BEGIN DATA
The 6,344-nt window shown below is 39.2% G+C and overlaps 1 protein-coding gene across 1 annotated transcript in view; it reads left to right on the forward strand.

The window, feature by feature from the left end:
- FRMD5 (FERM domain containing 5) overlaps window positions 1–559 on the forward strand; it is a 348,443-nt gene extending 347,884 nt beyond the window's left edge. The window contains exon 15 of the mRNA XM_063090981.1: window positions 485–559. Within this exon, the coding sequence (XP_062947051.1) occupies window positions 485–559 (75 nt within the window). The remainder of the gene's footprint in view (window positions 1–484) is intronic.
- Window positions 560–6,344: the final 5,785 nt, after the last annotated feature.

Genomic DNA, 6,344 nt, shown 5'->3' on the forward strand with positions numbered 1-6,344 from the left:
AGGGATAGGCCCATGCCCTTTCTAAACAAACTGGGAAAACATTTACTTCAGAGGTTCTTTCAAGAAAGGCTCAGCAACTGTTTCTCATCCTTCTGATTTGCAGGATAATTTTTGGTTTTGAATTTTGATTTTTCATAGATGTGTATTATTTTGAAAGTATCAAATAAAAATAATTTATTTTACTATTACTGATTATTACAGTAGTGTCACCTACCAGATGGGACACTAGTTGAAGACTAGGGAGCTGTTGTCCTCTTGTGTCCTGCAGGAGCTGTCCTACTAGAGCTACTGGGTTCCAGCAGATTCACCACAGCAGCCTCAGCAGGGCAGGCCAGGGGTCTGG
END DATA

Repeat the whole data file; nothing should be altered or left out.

The 6,344-nt window shown below is 39.2% G+C and overlaps 1 protein-coding gene across 1 annotated transcript in view; it reads left to right on the forward strand.

The window, feature by feature from the left end:
- FRMD5 (FERM domain containing 5) overlaps window positions 1–559 on the forward strand; it is a 348,443-nt gene extending 347,884 nt beyond the window's left edge. The window contains exon 15 of the mRNA XM_063090981.1: window positions 485–559. Within this exon, the coding sequence (XP_062947051.1) occupies window positions 485–559 (75 nt within the window). The remainder of the gene's footprint in view (window positions 1–484) is intronic.
- Window positions 560–6,344: the final 5,785 nt, after the last annotated feature.

Genomic DNA, 6,344 nt, shown 5'->3' on the forward strand with positions numbered 1-6,344 from the left:
AGGGATAGGCCCATGCCCTTTCTAAACAAACTGGGAAAACATTTACTTCAGAGGTTCTTTCAAGAAAGGCTCAGCAACTGTTTCTCATCCTTCTGATTTGCAGGATAATTTTTGGTTTTGAATTTTGATTTTTCATAGATGTGTATTATTTTGAAAGTATCAAATAAAAATAATTTATTTTACTATTACTGATTATTACAGTAGTGTCACCTACCAGATGGGACACTAGTTGAAGACTAGGGAGCTGTTGTCCTCTTGTGTCCTGCAGGAGCTGTCCTACTAGAGCTACTGGGTTCCAGCAGATTCACCACAGCAGCCTCAGCAGGGCAGGCCAGGGGTCTGG